Hey there, time traveller!
This article was published 7/12/2011 (2057 days ago), so information in it may no longer be current.
This Christmas, Canada wants to give the world a lump of coal (and oil and gas) by pulling out of the Kyoto protocol on climate change. What is significant about Kyoto is it is a legally binding international treaty that puts the onus of emission reductions on the countries that have done the most to cause the problem, and who have most benefited in their industrialization through the use of fossil fuels.
That said, a lot of environmentalists greeted the news of Canada's impending treatus interruptus with a yawn: It is not news that Canada has long been in violation of Kyoto. In 2009, Canada's greenhouse gas emissions were 17 per cent higher than 1990 levels, while the Kyoto target called for Canada to be six per cent under by 2012. The impact of the recession is notable -- in 2008 emissions were 24 per cent higher.
Canada is not even close to meeting its shiny new target, set two years ago in Copenhagen, of a 17 per cent reduction by 2020 relative to 2005 levels. In spite of dramatically lowering the bar, a report from Environment Canada earlier this year found existing measures would only get us one-quarter of the way to that target.
So what's a major polluter to do when confronted with the challenge of meeting an international commitment but tempted by the lure of fat profits in the oil patch? Go to Durban and try to derail other countries from reaching a new agreement.
Furthermore, Environment Minister Peter Kent -- who raised the alarm about "the greenhouse effect" as far back as 1984 -- is rejecting any responsibility for helping countries that did not cause the problem but nonetheless are now bearing the economic and social costs of climate change. Such adaptation assistance is a matter of justice; Kent dismissed it as a "guilt payment."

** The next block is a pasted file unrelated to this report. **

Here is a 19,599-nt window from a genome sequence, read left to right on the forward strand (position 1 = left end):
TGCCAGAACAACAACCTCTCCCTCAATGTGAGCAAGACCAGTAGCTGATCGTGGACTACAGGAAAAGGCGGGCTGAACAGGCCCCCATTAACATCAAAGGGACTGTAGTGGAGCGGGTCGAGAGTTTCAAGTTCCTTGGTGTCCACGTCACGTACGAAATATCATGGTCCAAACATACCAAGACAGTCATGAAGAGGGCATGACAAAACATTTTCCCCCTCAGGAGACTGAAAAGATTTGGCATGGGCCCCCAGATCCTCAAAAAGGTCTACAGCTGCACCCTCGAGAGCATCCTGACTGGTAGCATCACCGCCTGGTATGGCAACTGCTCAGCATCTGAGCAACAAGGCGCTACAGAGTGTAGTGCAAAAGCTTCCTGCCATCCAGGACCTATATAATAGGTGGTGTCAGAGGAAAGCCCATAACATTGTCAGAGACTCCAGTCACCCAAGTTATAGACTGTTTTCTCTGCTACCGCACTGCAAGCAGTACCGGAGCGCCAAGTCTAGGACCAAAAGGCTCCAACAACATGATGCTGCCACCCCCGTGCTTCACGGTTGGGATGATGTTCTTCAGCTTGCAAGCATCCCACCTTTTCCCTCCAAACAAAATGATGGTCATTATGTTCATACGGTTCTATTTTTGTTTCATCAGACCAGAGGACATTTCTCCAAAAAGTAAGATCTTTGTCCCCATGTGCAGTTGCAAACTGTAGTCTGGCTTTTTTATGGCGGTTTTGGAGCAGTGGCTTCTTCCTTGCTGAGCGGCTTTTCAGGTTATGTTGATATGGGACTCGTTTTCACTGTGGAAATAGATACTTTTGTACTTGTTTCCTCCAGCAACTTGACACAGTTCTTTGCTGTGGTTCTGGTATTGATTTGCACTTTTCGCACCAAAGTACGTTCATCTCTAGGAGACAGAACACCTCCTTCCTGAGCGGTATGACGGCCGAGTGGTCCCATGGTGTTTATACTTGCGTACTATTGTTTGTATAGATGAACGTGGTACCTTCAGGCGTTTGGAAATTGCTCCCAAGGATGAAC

Canada is one of the worst offenders when it comes to carbon emissions per person, but the picture is actually much worse when we consider exports. The UN accounting framework attributes to a country only those emissions from within its borders. So for the coal or oil and gas industries, only the emissions from domestic combustion, plus those associated with getting carbon out of the ground and to market, are counted. The embodied carbon content of the fuels themselves, if burned in the U.S., China or anywhere else outside Canada, is counted in the inventories of those combusting countries.
In fact, the carbon emissions in Canada's fossil-fuel exports are 15 per cent larger than the emissions from burning fossil fuels in Canada (for homes, transportation, electricity generation and industry). That is, Canada's carbon footprint is more than double when we count exports.
So Canada is not just an addict to fossil fuels; we are also a major dealer. Fossil-fuel exports accounted for one-fifth of Canada's export profile in 2009, about $80 billion. This adds a certain irony to the federal government's statements it will not sign an international climate treaty that does not include China, even as it tries to sell ever more coal, natural gas and tarsands oil to that country.
Canada's vast fossil-fuel reserves also represent a tremendous source of potential emissions down the road. Depending on how you measure them, Canada has three to six years worth of global CO2 emissions stored below ground. And if all possible reserves are counted, and assume innovative technologies and favourable economic conditions, Canada has as much as 40 years worth of annual global emissions. This is much higher than estimates of the total available "carbon budget" the world can use up before we run into catastrophic and irreversible climate change.
In other words, Canada has within its grasp the power to completely wipe out human civilization as we know it. When it comes to carbon, we've got the bomb.
Ultimately, Canada needs to embrace a new industrial and employment strategy that makes major investments in renewable energy, more efficient buildings and transportation. While profits from fossil-fuel development are massive, the total number of jobs such investments create is rather small -- about half of one per cent of total Canadian employment.
Green investments would create far more jobs per million dollars of investment and they would transform Canada's international image from rogue state to climate action leader.
Marc Lee is a senior economist with the Canadian Centre for Policy Alternatives, and co-director of the Climate Justice Project.